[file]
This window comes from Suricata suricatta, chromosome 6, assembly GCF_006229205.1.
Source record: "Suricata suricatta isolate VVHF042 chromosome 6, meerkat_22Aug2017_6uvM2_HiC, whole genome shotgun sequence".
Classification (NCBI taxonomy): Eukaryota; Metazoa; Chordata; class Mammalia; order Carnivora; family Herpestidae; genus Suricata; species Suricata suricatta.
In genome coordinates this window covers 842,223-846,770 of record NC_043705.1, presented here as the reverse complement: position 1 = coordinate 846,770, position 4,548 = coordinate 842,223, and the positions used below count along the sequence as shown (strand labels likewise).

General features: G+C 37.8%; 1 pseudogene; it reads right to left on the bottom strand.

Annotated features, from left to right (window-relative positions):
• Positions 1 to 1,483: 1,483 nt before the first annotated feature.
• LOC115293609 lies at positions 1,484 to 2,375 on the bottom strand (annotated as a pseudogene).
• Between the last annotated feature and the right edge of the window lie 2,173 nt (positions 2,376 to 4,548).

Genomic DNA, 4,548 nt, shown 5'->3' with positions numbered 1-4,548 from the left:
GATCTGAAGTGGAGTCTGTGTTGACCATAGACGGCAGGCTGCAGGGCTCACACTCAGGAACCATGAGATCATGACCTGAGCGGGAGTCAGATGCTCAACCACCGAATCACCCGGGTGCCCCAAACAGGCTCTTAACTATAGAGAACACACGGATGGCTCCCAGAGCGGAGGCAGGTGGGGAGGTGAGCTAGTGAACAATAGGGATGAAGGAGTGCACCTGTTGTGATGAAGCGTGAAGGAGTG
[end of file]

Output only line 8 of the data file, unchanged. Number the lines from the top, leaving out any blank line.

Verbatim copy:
• LOC115293609 lies at positions 1,484 to 2,375 on the bottom strand (annotated as a pseudogene).